You might as well smoke a dollar bill.

It’s official. 32 representatives (and I use the word loosely) in the New York State Senate, along with 77 legislators in the Assembly can now be considered worse than dope dealers. The tobacco tax increases I blogged about last week passed.  I believe the taxes will increase on July 1st. (Cigarette smokers… stock up now.)

But wait, there’s more to the story.  According to a Rick Karlin Capitol Confidential blog post those tax increases were not tied as directly to the budget extender as first thought. Karlin wrote:

The cigarette tax was not included in the weekly appropriation bill — that means a vote against the tax hike was not really a vote to shut down government although some lawmakers seemed to think that.

WHAT?  And yet it passed.  Hmm.  I wonder why.  $$$$$?

Ahh, but we hear time and again that the legislation will help decrease smoking.  Here’s an idea: if smoking is so awful that it requires this much taxation to discourage its use… then just BAN it. While that would still be an intrusive government policy, and I would rail against it, at least it would be honest. Oh yeah, I forgot. Honesty was recently legislated out of existence in New York.

Realistically, that idea ain’t gonna happen. Tobacco tax is revenue to those 109 greedy legislators.  And our wonderful governor.

So what happens when that revenue dies down? Maybe the Legislature will mandate smoking.  These days, you never know.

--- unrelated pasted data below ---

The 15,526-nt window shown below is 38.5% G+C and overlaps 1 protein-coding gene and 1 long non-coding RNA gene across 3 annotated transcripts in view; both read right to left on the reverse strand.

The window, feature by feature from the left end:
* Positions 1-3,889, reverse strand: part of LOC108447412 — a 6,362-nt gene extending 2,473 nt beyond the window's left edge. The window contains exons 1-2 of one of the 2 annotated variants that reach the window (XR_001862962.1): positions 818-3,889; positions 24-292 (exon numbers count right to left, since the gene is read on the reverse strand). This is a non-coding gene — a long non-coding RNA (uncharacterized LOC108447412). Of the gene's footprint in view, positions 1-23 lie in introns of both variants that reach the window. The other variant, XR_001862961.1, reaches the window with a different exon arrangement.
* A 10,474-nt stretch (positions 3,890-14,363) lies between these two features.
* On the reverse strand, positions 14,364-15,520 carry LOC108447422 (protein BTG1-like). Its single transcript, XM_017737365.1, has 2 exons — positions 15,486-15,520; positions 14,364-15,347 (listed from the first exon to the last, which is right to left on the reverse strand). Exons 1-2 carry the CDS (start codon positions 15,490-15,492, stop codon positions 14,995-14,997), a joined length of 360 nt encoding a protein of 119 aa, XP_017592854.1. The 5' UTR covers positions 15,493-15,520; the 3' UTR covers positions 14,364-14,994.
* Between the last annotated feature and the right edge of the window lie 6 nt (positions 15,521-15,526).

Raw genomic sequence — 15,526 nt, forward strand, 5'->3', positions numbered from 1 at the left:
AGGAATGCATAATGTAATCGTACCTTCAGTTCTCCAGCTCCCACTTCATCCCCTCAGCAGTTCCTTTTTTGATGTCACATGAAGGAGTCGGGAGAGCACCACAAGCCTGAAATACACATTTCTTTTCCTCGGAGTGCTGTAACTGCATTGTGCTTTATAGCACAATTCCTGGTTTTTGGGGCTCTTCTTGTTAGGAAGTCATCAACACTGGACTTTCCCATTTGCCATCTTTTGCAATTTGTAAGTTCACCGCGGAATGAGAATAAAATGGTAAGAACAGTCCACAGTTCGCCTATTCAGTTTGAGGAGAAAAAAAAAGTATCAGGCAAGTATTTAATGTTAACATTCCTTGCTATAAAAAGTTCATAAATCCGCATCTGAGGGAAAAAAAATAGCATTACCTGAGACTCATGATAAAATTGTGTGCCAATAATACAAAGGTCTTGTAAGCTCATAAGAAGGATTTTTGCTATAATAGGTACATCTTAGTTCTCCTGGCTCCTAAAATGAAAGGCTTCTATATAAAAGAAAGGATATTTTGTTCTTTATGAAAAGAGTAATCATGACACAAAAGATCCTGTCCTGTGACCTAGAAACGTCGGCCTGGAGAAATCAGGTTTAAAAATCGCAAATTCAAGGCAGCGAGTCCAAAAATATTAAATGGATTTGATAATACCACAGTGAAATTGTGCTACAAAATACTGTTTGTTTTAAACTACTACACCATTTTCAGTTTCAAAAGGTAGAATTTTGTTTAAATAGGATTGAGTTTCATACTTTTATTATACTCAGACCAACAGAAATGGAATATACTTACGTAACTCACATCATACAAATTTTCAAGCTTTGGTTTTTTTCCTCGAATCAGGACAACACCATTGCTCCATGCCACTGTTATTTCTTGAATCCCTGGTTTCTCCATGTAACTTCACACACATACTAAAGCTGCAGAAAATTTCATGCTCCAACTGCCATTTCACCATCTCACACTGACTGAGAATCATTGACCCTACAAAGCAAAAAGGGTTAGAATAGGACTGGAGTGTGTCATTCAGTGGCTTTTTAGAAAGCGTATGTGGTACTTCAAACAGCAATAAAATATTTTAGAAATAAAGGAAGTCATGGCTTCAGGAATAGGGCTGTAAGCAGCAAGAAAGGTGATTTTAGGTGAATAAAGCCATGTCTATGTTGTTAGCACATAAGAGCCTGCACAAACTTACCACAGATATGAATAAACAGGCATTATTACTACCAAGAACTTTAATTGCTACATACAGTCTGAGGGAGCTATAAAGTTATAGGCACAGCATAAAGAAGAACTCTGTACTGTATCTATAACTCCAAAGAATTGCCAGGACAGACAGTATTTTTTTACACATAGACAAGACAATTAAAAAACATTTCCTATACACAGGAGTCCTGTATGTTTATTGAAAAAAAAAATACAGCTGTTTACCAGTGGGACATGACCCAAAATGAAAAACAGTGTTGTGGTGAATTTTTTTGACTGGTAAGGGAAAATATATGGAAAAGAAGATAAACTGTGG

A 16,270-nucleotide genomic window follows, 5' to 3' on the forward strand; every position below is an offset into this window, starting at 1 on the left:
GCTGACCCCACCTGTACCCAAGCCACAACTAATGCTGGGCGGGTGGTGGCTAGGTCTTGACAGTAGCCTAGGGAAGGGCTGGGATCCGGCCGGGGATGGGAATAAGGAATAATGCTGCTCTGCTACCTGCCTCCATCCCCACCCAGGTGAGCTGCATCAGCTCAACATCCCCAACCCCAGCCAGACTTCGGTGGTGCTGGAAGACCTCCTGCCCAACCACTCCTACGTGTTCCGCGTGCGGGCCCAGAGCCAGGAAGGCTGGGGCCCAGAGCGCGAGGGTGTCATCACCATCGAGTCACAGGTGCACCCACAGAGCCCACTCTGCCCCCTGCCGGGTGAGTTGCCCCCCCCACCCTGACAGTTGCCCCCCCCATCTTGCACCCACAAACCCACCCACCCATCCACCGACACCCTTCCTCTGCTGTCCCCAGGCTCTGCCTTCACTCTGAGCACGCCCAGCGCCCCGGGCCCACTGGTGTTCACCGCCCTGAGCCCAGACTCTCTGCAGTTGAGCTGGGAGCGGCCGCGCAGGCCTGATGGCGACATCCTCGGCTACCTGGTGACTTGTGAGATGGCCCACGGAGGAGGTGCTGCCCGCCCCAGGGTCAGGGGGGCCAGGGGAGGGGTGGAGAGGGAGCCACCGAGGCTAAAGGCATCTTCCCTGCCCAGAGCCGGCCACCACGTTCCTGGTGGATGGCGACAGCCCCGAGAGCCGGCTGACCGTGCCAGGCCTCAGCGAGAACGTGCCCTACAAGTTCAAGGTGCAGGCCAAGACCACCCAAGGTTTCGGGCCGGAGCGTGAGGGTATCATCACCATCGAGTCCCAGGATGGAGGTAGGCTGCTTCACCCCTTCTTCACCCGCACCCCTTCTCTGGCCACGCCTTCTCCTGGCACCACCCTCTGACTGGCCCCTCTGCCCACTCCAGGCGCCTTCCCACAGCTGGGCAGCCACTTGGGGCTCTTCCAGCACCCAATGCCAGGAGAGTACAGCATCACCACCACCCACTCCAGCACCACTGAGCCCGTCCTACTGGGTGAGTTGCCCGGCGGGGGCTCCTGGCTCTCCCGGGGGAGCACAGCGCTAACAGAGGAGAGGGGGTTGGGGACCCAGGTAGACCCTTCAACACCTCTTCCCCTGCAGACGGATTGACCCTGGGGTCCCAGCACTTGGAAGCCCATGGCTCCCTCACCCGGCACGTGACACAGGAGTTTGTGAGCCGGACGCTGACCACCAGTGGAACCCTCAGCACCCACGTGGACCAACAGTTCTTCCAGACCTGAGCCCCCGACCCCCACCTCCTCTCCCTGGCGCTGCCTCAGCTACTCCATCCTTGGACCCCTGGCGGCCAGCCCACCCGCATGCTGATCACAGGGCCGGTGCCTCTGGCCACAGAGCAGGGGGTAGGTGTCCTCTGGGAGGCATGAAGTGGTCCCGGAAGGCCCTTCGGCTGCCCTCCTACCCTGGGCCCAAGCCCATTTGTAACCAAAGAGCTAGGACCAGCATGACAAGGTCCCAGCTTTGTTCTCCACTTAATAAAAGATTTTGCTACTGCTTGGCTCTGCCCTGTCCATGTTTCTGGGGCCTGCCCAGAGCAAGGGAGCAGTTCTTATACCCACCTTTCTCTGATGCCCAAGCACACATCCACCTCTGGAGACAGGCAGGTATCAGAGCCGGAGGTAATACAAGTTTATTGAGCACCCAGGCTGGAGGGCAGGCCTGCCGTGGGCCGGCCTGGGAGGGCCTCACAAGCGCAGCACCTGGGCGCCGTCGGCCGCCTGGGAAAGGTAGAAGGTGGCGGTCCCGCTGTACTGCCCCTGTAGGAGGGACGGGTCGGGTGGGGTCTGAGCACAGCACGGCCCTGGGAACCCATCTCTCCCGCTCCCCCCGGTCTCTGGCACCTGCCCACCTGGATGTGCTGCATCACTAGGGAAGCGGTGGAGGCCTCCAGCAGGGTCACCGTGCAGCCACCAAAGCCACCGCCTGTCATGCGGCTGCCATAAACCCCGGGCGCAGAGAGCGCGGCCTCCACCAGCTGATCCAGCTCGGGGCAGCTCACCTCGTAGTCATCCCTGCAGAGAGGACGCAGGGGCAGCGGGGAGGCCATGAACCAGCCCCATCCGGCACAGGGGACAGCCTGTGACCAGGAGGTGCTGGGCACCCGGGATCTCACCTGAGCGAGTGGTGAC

I am declaring July 1st as “Thank a NY Smoker Day.” The poor addicted saps will be footing the bill, after all.

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  1. Dave

     /  June 22, 2010

    I do not smoke. So you can take that into account when you read my comments.

    I don’t pretend to understand the motivation of the NY legislature. I do believe that taxing smoking out of existence makes some sense. The cost to society greatly exceeds tax revenue. Lost productivity due to illness and medical costs impose on society in ways that justify such taxation.

    I have some sympathy for your libertarian leaning commentary. However, at times, the government needs to protect the general public from the selfish desires of a portion of the populace – in this case the smokers. I have little sympathy (more honestly stated NO SYMPATHY) for smokers.

    • I can appreciate your perspective on smoking. I don’t smoke either, and I find it to be a disgusting habit.

      There are two things that bother me about the taxation, the precedent it sets for future high taxation of behaviors and raising revenue on people who are addicted to nicotine. That differs from a taxation of something like soft drinks (still intrusive though), which is nowhere near as addictive.

      I’ve heard arguments made that smokers are less costly in the long run from a healthcare perspective because they tend to die earlier. I have not seen a study, though, to prove that. Your case for lost productivity bears some further examination. Still, I’m not convinced yet on the costs to society one way or the other.

      Finally, you bring up another good point on the libertarian comment. I don’t consider myself a libertarian, but this post fits into that mold. Where do I draw the line? I’m not sure yet. I do know that I don’t extend the same argument all the way to the illegal drug discussion.

      Thanks for the thought provoking comment.


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